Horses, or other livestock, are rotated between pastures. Rotational grazing prevents overgrazing and encourages grass to grow. Overgrazed grass struggles to grow and establish itself in a pasture, which often results in soil erosion and runoff.
Grasslands optimized for growth through rotational grazing also prevent erosion because of their established root systems.
Manure management also relates to grassland management and preservation. Rotational grazing allows manure to decompose while the horses are in another pasture. The broken-down manure provides key nutrients to the soil, which optimizes the growth of grass.
Grasslands also benefit from anaerobic digester fertilizer. Because anaerobic digesters often break down seeds found in horse manure, the seeds won’t return to the field, which is beneficial for farmers focused on maintaining pastures without any other vegetation.
Used for all types of livestock, horses and rotational grazing have exclusively been used for restoring and building grasslands in the Western United States.
Well-managed, and utilized, grasslands also reduce the growth of brush and the chance for fires. Because vegetation growth in grasslands is sometimes managed by controlled fires, rotational grazing with horses can remove this process and the potential risks with using controlled burns.
Grassland management through horses has expanded to include more than farms, such as areas of conservation and/or rural landscapes, where grassland management techniques are effective and support the local ecosystem.
Horses support local ecosystems
Horses, wild or semi-feral horses especially, continue to benefit local ecosystems and habitats. As a grazing animal, horses create a mosaic pattern in their feeding area.
This pattern of tall and short grasses benefits smaller animals, like rabbits, deer and pheasants, which rely on taller grasses for homes or safety.
Habitats of animals are also maintained through a horse’s grazing, which prevents the area from becoming overgrown and limited in use for certain species.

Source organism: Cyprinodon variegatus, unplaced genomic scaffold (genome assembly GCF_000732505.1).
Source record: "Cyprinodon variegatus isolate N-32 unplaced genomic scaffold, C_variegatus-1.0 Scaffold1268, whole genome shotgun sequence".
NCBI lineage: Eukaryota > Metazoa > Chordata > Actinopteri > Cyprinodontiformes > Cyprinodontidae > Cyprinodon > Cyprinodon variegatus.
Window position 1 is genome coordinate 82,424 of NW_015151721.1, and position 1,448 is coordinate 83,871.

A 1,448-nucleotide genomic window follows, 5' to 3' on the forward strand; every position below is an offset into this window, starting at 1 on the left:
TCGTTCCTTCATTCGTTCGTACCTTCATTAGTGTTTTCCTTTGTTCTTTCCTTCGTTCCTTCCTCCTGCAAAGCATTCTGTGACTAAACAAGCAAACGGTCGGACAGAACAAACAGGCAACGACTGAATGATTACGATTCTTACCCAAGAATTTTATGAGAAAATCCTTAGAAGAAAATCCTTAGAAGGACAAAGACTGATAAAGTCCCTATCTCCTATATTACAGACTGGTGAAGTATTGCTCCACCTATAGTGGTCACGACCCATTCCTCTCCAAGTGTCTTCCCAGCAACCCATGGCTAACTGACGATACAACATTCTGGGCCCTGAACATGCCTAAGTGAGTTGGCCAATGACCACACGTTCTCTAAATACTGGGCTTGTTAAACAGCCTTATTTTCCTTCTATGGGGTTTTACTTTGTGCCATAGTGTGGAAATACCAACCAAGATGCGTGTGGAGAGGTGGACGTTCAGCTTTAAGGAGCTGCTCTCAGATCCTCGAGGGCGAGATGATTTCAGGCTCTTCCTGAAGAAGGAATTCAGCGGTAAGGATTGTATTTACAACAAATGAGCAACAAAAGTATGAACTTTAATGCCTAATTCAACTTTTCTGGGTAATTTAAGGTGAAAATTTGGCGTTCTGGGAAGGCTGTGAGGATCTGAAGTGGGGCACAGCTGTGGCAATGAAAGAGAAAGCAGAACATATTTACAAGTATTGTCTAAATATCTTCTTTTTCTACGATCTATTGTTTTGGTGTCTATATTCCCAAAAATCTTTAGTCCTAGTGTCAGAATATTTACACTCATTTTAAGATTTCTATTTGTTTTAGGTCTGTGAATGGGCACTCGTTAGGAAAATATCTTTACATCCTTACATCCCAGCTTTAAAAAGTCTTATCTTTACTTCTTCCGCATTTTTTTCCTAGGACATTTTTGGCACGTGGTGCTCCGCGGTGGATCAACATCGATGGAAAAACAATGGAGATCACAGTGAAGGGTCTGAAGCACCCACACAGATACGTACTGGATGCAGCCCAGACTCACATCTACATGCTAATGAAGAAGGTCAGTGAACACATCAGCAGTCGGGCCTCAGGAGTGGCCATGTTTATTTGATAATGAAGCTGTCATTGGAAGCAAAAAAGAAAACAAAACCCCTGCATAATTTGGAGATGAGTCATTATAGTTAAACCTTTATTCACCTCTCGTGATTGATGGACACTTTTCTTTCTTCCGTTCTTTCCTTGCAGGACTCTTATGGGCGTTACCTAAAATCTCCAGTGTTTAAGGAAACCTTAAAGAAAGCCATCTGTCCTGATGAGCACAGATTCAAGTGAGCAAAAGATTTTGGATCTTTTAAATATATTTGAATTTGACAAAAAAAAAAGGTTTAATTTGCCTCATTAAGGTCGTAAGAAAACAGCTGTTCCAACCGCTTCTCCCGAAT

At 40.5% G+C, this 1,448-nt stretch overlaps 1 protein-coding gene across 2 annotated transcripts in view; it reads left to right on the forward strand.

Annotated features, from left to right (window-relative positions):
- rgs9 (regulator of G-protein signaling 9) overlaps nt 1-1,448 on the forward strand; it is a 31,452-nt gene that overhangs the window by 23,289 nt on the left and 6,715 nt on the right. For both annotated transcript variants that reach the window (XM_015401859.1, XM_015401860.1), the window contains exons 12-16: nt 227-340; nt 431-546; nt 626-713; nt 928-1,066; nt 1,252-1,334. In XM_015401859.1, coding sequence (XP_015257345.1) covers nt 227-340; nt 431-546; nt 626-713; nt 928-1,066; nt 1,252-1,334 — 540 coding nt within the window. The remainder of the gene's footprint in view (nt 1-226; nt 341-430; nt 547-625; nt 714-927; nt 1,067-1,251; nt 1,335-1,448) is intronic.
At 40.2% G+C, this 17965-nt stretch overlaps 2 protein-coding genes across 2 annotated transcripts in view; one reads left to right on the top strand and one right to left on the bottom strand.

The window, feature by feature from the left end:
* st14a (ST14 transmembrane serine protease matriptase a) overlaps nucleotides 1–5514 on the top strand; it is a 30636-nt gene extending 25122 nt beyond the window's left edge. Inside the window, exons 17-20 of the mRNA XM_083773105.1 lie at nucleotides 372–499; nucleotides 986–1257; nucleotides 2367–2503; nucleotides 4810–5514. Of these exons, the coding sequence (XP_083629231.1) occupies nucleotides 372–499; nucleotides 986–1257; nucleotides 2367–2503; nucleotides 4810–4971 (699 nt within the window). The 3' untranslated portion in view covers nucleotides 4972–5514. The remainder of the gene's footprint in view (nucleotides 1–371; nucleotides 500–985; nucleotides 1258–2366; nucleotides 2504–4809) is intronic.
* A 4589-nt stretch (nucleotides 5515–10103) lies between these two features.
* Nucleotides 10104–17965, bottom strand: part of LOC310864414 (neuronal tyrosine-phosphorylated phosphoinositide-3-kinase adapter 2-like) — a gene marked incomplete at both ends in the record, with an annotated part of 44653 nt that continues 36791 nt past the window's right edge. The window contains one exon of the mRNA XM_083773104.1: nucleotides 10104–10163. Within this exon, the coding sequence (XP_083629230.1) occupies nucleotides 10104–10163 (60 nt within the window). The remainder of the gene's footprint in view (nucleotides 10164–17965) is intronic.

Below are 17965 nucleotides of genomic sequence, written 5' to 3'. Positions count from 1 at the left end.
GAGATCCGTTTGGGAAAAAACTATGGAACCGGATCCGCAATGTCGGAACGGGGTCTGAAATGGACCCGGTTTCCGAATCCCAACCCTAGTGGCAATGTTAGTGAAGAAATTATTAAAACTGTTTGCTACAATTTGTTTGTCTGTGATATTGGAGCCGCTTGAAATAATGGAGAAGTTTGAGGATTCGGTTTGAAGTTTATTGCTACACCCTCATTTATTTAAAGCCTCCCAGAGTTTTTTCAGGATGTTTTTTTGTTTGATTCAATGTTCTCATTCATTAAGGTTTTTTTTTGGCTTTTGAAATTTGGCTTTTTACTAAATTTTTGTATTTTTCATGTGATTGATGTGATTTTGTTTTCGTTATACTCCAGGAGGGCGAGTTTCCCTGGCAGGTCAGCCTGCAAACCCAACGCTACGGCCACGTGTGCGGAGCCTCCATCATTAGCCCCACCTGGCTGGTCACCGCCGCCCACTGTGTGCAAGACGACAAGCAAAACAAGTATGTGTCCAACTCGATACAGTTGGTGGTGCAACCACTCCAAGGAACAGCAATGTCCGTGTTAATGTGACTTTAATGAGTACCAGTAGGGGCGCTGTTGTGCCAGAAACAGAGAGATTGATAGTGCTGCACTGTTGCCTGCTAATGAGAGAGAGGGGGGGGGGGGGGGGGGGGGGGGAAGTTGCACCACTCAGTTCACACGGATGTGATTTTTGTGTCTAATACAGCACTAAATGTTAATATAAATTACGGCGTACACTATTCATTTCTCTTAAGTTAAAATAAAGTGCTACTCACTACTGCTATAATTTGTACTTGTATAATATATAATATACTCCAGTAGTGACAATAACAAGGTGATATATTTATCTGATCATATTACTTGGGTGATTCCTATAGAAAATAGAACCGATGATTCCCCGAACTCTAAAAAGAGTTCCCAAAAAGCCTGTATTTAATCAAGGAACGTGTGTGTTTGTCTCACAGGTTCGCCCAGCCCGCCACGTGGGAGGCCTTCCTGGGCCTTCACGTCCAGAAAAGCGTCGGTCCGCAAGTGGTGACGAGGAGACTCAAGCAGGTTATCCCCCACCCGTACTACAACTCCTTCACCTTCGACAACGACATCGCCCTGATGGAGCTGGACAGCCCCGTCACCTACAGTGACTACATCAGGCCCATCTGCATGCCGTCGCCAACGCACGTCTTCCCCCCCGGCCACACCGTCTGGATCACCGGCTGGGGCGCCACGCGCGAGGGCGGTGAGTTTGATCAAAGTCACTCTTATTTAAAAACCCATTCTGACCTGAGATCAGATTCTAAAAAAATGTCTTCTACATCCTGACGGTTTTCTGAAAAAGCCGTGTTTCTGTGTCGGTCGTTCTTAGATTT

Like birds, horses also disperse or spread seeds. Seeds germinate well after passing through a horse’s digestive system and benefit from manure, which boosts their growth. Spreading seeds throughout a habitat, horses encourage its continued growth and establishment.
Horses also build an ecosystem’s biodiversity. Grazing horses focus on grasses, which protects the growth of other plants, like flowers.
Plants and flowers also receive assistance from horses through the trampling of uneaten and often unwanted vegetation, like weeds. Once the vegetation is dead, plants and flowers don’t have to compete with it for valuable nutrients, water and other resources.
Grasslands are not the only ecosystem benefitting from horses. Wetlands are home to hardier horses, like the Konik breed.
Scotland recently introduced Koniks to their wetlands to eat vegetation. Previously, machinery was used to cut down the growth.
Horses help the environment in many ways. Governments, farms and horse owners continue to develop new ways to reduce pollution from farms and livestock, while generating green energy and managing farm and rural land in a way that’s effective and environmentally friendly.
This is a guest post written by Kate Harveston.
Kate Harveston is a freelance writer and blogger. Her writing focuses on politics and the environment, with a particular emphasis on social change. You can follow her writing by visiting her blog, Only Slightly Biased.